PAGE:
With all melee DPS out while the tank and off-tank built up their initial aggro, Jentou called out an open question. "What's the deal on the water buff? Give me the five-second version."

When Burns spoke, Kirito restrained himself from turning his head to follow the voice of his party member; he was trying to watch Mimisdraugr's attack patterns. "In a nutshell: it's not just our MP pools—the buffs we've cast so far have increased effect, and our DPS probably will too. And I'd bet we're gonna need it."

Kirito was not himself a mage, and melee cooldowns and costs were very different from those of casters. However, he did understand casting mechanics well enough to know that sustained magic DPS output fundamentally required two things: available spells not on cooldown, and a supply of MP to cast them. And with the automatic recovery rates of HP and MP based on a percentage of their maximum values, a player with twice the Max MP of another player would—all else being equal—regenerate twice as much on every game tick… while the costs of their spells would remain the same.

At their levels, with multiple elements available, it was virtually impossible for a good mage with a well-developed spellbook and solid casting rotations to have their entire arsenal on cooldown. Between Rejuvenation buffs and potions, everyone standing in the untainted waters of Mimisbrunnr would be recovering hundreds of MP every second—their mana supply would be effectively unlimited.

And as if that weren't powerful enough, now Burns was suggesting that it had a further benefit, one that wouldn't have shown up on their core stats screen: to amplify the potency of all their magic effects.

The buff was just too good.

The only reason Kirito didn't ask the obvious question then was because Jentou spoke first. "And the catch?"

"Catch is, you can't use Focus. You can't even pop someone's status ribbon by looking at them as long as the effect is on you."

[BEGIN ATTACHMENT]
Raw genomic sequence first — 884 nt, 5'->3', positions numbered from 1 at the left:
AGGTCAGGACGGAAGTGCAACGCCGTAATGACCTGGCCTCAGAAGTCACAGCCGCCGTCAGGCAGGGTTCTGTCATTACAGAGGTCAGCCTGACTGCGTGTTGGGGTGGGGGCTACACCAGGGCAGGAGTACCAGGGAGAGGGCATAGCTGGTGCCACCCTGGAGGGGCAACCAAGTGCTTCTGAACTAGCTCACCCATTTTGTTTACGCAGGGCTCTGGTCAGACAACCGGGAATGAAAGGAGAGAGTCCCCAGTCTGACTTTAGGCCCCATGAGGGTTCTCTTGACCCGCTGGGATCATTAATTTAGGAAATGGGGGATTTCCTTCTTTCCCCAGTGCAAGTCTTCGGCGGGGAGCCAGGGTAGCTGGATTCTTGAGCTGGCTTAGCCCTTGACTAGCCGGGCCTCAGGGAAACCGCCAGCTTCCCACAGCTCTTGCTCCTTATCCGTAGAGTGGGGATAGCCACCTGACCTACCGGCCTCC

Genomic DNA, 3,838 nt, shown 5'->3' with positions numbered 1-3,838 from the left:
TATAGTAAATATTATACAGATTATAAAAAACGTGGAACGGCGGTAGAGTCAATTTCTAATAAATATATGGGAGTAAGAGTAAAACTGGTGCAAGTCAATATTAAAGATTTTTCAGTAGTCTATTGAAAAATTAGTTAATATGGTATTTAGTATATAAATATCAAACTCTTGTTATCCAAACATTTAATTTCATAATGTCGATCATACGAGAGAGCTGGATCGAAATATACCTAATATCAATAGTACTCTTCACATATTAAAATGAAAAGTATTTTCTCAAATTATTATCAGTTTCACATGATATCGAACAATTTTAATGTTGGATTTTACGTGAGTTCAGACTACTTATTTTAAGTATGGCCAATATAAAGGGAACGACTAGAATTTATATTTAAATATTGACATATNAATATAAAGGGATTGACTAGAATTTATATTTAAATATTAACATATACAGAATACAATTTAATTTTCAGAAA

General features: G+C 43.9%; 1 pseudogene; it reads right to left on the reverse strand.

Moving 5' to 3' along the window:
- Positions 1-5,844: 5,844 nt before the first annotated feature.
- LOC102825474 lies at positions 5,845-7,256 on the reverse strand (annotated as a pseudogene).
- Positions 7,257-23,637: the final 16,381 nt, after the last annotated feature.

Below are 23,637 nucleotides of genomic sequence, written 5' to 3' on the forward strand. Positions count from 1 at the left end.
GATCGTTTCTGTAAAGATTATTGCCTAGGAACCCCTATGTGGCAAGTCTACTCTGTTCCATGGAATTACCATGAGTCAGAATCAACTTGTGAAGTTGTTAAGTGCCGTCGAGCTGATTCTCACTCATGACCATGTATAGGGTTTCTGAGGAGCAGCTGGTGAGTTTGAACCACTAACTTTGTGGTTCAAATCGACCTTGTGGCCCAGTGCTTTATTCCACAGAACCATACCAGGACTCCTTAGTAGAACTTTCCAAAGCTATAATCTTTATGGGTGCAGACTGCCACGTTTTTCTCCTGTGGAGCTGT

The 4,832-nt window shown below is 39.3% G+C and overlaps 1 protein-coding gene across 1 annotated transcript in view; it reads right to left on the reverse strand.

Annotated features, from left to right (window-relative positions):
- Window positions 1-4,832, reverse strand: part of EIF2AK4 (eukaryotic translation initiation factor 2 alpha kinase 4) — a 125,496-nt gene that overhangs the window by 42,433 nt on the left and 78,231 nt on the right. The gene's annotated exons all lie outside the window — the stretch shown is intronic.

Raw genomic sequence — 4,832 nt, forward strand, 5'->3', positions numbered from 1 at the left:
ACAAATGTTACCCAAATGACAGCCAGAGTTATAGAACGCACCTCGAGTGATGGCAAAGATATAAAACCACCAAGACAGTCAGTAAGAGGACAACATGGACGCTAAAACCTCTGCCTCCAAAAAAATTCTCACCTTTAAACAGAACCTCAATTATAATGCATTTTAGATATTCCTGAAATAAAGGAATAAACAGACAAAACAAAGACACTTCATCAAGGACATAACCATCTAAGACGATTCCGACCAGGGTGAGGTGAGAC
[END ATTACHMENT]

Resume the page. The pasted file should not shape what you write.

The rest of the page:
"And we still don't know what happens if you get caught downstream of him," Asuna pointed out.

No Focus? Kirito thought, rapidly re-evaluating the fight in progress. That's a new mechanic. So the buffed casters can unload as much as they want—but as long as they're buffed, they have to aim manually, and heals would have to be AOE or Touch.

Heals… and rezzes.

As everyone absorbed this information, Kirito turned his full attention back to where Acheron was holding his ground against the thudding blows from Mimisdraugr's morningstar. So far the techniques had all been part of the standard repertoire for that weapon class; Kirito thought he could predict most of the likely combos and chains now, although every now and then the boss seemed to interrupt its melee attacks to use spell-like powers. One of those spawned a series of ice spikes from the ground that resembled a smaller version of the ones used by the Jotunn Valley boss, but Acheron managed to angle his shield downward in time to block the spikes from continuing, then brought it back up quickly to meet the next attack.

The maneuver, however, left the Undine off-tank's guard low, and he gritted his teeth with obvious discomfort when some of the creature's spittle sprayed past his shield on impact and touched his cheek. Thin, translucent wisps of white smoke rose where it lingered for a few moments before evaporating, and Kirito was certain he saw a small amount of Acheron's HP tick down before quickly recovering due to the multiple HOT effects running on him.

With the aggro now balanced, Acheron called for Jentou to switch back in—which required a bit of careful footwork on both of their parts in order to avoid having to stand in befouled water while they maneuvered. "All DPS out!" Jentou yelled as soon as he had regained the attention of the boss. "I'm going to try to turn the mob so we can fight upstream of him! Ranged and melee DPS on either side of me until I'm anchored, healers behind melee—everyone back until I have him parked, watch for patterns!"

Once they were in position and Jentou called for all DPS in, the raid began working on burning down Mimisdraugr's first HP bar. No real surprises so far, Kirito thought as he leapt over one of the deeper channels of water, seeking a stretch of solid ground under his feet for his attack run. But there will be. I'll have to keep an eye out for signs of wear on my gear; we've seen corrosive attacks like that drool before.